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Op-ed: The problem with Somerville (or the fine art of telling me what to do)

Somerville is a beautiful title, but one that proves freedom can be a pitfall.

Video games are an illusion. Some of the very best make us forget that, momentarily convincing us that we're exercising that fanciful thing called free will to determine an undeterminable outcome and somehow influence the painstakingly engineered programming purring away behind the scenes.

The reality is that we're all puppets on a string, pirouetting away to the tune of a development team like a bunch of well-drilled ballet dancers. It might sound counterintuitive, but sometimes selling that illusion means actively stripping choice away from players. Make them believe they're the masters of their own destiny while guiding them down a preordained path without ever breaking cover.

After all, by picking up the controller players become part of the deception. They're offering to suspend their disbelief so you can whisk them away. They know the outcome is a forgone conclusion – or "conclusions," if you're playing with branching narratives – but sometimes the key to convincing them otherwise is ensuring they do exactly what they're told, precisely when they're told to do it.

Therein lies the problem with Somerville.

Up, down, left, right – but only one way forward

Developed by Jumpship and produced by Dino Patti, the co-founder and former CEO of Limbo and Inside developer Playdead, Somerville has been touted by the press as something of a pseudo-successor to those acclaimed titles. The obvious connection fo Playdead aside, it's easy to see why. The sci-fi adventure delivers a wordless show-don't-tell yarn that provides an existential commentary on what it means to live while deploying incredible sound design, art direction, and emotive animation.

There's so much to admire about Somerville, from the opening act that sees a quiet homestead and loving family torn asunder by an alien invasion to more introspective moments of humanity that contrast the metallic, surgical oppression of Earth's new overseers. Those wonderful highs only serve to highlight Somerville's biggest flaw: a lack of pacing borne out of a misplaced desire to give players freedom.

somerville_3.jpeg

Unlike its spiritual forebears Limbo and Inside, Somerville places players in an isometric world that seemingly presents multiple pathways and therefore choice. The decision to expand Somerville beyond the two dimensional confines of its contemporaries might've worked had Jumpship committed to the illusion, but in Somerville 'freedom' simply equates to 'more time spent walking in circles.'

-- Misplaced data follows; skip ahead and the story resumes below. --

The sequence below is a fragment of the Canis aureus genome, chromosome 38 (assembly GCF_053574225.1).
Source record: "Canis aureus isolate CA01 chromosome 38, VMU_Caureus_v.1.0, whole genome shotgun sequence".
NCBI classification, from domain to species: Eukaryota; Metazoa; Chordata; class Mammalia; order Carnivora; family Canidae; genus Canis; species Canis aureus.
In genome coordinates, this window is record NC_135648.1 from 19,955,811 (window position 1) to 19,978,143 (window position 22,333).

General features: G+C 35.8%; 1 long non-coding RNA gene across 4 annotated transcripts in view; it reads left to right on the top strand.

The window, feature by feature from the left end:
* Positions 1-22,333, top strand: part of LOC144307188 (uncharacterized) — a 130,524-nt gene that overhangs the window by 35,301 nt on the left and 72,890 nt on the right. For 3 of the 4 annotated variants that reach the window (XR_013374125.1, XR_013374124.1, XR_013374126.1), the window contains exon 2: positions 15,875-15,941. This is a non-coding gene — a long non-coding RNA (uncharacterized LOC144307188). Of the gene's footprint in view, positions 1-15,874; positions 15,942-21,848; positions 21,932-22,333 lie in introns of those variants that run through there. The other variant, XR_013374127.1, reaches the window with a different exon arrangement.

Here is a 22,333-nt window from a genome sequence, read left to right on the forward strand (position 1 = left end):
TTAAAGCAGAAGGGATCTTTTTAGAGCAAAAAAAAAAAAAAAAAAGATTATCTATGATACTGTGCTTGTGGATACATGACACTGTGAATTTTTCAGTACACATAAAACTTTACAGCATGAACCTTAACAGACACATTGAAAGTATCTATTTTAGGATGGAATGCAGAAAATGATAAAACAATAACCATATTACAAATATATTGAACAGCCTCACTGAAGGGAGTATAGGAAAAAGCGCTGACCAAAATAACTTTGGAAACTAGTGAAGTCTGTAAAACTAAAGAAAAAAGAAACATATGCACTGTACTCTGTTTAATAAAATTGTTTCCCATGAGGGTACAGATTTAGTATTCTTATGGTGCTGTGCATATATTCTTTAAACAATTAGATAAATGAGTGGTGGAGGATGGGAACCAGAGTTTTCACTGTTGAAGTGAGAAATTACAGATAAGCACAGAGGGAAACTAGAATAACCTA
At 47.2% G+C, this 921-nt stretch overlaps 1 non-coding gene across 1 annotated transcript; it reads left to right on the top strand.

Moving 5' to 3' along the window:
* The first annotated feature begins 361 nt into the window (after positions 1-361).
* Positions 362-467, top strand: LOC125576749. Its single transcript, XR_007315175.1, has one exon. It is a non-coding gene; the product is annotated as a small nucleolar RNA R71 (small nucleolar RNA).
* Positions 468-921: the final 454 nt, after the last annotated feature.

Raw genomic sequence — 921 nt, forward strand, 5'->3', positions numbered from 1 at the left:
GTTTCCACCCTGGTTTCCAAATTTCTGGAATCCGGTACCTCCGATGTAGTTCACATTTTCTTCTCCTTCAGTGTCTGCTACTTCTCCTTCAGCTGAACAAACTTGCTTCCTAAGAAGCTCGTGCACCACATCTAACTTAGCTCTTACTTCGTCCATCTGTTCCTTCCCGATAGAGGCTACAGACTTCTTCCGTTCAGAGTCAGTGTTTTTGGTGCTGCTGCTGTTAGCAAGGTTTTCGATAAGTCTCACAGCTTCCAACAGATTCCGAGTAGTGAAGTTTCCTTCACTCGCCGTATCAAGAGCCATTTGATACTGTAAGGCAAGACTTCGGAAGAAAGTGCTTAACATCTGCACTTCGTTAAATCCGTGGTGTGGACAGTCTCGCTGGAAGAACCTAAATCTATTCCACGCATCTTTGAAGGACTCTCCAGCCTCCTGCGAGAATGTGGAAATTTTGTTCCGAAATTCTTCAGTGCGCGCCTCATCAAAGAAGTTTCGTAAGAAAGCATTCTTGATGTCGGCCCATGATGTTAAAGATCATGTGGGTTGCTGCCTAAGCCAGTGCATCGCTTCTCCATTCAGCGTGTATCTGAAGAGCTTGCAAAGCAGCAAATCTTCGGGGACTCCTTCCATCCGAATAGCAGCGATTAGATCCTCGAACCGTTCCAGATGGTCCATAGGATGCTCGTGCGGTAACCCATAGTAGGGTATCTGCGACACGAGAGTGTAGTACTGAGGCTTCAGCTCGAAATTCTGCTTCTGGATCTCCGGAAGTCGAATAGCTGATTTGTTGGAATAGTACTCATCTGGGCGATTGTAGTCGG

Technical hiccups aside, this is the game's biggest transgression. The main story beats are all triggered by heading in one specific direction, usually by solving a puzzle that equates to pulling a lever or holding down one of the triggers while trudging ahead, so why let players veer off course with vague signposting and false promises of tantalizing "somethings" that in most cases remain just out of reach.

Some who wander are lost

Playdead deployed a similar approach to narrative and world building with both Limbo and Inside, but in those cases keeping players locked onto a specific path (forwards or backwards) elevated both to new heights, allowing the dev team to exert a clear level of control over how each title was paced to make each twist and turn hit that much harder.

In Somerville, players are made to feel like they should wander – only to find that, really, they can't. Or at the very least, shouldn't. During the early stages of the game, I was shepherded towards a series of fields that seemed primed for exploration. Alien artefacts and other enticing oddities littered the horizon, but head towards them and you'll be met with resistance. An invisible wall or clumsy ditch blocking your path. 

Somerville_1.jpg

The only way forward is to follow a carefully placed breadcrumb trail, so why didn't Jumpship make it easier to find? A few hidden rooms aside, there's nothing to be gained from exploring in Somerville, and doing so only butchers the pacing of a title that should be experienced in metronomic fashion.

I've seen some folks comment that Somerville is more rewarding on a second playthrough because it becomes possible to hit the narrative beats at a brisker pace, which is pretty fundamental when a title leans as far into the abstract as Somerville

That, though, represents a failure on Jumpship's part to understand how sometimes the illusion of freedom is better than the real thing. Don't be afraid to commit to the pretence and whisk me along, because this is your world – I'm just passing through.

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